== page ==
Thu 25 Jun 2015
In this Second Round Mock Draft, each player has ratings for the following scouting “services”: NHL’s Central Scouting (CS), The Hockey News (THN), International Scouting Service (ISS), and Bob McKenzie of TSN. CS breaks down their ratings by North American skaters (NAS), European skaters (ES), North American goaltenders (NAG) and European goaltenders (EG). THN lists each prospect’s NHL Translation while ranking skaters and goaltenders together. ISS provides a prospects’ comparable NHL player (for their Top 30 rated players) and has separate rankings for skaters and goaltenders. McKenzie and TSN rank the Top 75 prospects along with 10 Honourable Mentions and rank skaters and goaltenders together.
The Second Round Draft positions utilized are those as of 12p.m. on Thursday, June 25, 2015.
31. BUFFALO SABRES – MACKENZIE BLACKWOOD – G
CS: # 1 NA-G —– THN: # 39 (Starting Goalie)
ISS: # 5 G (Not Available) —– TSN: # 35 (Braden Holtby)
The Sabres emptied out their goaltending cupboard as part of their strategy to make an eventual run at Connor McDavid. While they will need to bring in someone for the present (e.g. Cam Talbot?), Blackwood sets them up for the not-too-distant future. The big netminder (6-4/215) has played two full seasons with Barrie (OHL).
32. ARZIONA COYOTES – JORDAN GREENWAY – LW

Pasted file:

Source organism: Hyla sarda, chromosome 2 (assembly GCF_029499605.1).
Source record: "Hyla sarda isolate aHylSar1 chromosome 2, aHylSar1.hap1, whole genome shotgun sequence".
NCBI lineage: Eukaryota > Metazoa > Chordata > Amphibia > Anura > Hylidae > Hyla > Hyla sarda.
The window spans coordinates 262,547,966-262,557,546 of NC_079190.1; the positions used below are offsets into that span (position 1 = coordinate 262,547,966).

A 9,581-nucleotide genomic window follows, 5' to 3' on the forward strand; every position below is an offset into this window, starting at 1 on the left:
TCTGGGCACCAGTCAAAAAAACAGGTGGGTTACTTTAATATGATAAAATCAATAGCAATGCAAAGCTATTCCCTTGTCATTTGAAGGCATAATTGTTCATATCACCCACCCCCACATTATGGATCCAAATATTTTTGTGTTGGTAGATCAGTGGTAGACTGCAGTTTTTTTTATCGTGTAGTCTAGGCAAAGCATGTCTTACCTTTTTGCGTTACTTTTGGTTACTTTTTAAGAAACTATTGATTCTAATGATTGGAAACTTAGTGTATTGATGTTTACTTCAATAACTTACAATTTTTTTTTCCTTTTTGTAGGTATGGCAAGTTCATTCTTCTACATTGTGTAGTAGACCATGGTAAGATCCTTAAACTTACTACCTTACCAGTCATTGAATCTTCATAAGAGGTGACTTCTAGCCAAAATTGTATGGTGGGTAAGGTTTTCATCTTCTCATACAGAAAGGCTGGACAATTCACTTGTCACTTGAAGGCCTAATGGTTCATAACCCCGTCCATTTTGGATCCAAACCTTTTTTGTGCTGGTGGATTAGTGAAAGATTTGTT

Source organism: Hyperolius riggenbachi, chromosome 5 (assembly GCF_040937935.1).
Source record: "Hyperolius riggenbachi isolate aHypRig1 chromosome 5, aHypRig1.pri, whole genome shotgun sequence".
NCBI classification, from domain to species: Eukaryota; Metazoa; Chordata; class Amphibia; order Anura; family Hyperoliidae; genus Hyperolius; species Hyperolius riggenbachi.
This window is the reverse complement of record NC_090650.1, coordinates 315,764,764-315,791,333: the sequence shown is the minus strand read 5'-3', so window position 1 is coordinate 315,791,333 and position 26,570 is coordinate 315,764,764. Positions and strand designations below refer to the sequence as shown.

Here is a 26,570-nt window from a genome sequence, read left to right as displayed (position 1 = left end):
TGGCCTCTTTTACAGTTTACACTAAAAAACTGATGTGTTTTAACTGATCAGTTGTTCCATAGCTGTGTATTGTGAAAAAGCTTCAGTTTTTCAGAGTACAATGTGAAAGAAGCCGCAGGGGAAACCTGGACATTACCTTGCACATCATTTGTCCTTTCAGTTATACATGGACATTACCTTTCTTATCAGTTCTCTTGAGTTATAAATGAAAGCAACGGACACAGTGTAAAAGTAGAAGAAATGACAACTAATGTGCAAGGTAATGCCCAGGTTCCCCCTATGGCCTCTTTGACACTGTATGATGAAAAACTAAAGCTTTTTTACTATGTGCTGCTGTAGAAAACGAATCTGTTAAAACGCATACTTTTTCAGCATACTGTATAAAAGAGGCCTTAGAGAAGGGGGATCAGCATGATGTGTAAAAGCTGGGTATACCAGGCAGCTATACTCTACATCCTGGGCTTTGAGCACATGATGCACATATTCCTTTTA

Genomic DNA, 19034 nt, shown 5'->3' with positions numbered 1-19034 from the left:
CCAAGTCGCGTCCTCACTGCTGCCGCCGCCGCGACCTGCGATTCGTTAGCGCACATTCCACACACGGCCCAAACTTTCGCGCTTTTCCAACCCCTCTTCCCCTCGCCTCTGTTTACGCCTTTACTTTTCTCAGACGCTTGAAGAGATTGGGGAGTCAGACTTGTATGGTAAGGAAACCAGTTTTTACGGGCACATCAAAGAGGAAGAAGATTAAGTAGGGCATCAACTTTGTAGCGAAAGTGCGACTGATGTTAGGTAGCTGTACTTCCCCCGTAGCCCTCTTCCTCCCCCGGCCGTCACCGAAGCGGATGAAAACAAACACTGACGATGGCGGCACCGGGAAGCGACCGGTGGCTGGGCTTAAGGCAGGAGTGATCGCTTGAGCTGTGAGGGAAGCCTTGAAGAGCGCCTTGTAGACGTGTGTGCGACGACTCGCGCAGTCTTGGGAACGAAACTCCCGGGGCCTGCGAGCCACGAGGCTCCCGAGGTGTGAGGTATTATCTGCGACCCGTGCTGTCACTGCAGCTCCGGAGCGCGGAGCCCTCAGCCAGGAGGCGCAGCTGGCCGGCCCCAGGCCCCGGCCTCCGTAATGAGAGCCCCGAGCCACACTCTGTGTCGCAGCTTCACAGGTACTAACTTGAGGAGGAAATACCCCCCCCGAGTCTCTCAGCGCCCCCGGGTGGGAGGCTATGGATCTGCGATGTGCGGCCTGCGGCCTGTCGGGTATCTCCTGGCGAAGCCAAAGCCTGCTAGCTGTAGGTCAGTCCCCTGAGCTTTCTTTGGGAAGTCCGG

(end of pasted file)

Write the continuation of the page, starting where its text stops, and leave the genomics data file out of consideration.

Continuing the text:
CS: # 47 NAS —– THN: # 50 (Power Forward)
ISS: # 31 (Not Available) —– TSN: # 62 (Benoit Pouliot)
Don’t be too surprised if Greenway’s physical makeup (6-5/223) and potential as a power forward doesn’t push him into the first round. He still has some maturing to do hockey-wise, but once he develops his game he has a chance to be a steal of the draft.
33. EDMONTON OILERS – GABRIEL CARLSSON – D
CS: # 2 ES —– THN: # 29 (Shutdown Defender)
ISS: # 30 (Braydon Coburn) —– TSN: # 27 (Jonathan Ericsson)
A disappointing U-18 tournament might have cost Carlsson a shot at the first round. While is most likely this pick is involved in whatever deal Edmonton makes for a goaltender, we will presume they keep the pick for Mock Draft’s sake. It makes sense for the Oilers to draft a defensive d-man with solid hockey sense and size – a nice addition for whomever is in goal in Edmonton.
34. COLUMBUS BLUE JACKETS – VINCE DUNN – D
CS: # 32 NAS —– THN: # 34 (Offensive Defender)
ISS: # 51 (Not Available) —– TSN: # 36 (Trevor Daley)
Dunn’s game is built on being an offensive d-man. One scout told THN that Dunn not only joins the rush, but is just as adept at leading the rush. A bit on the smallish side (6-0/185), Dunn overcomes it thanks to a high compete level and solid skating.
35. CAROLINA HURRICANES – JANSEN HARKINS – C
CS: # 15 NAS —– THN: # 21 (Scoring Winger)
ISS: # 25 (Jordan Staal) —– TSN: # 30 (Ryan O’Reilly)
Todd Harkins, Jansen’s Dad, was the younger Harkins’ GM in Prince Albert. He uses his hockey sense to be more playmaker than goal scorer. Jansen needs to work on his skating if he wants to see top six forward minutes on a consistent basis.
36. NEW JERSEY DEVILS – DENIS GURYANOV – RW
CS: # 7 ES —– THN: # 66 (Not Available)
ISS: # 24 (Chris Stewart) —– TSN: # 21 (Chris Kreider)
New GM Ray Shero continues his effort to revitalize the Devils offense. Guryanov (6-3/183) is still filling out and learning to play to his size. Once he does that, he will easily be a top six forward because of a wide arsenal of offensive moves who has a nose for the net.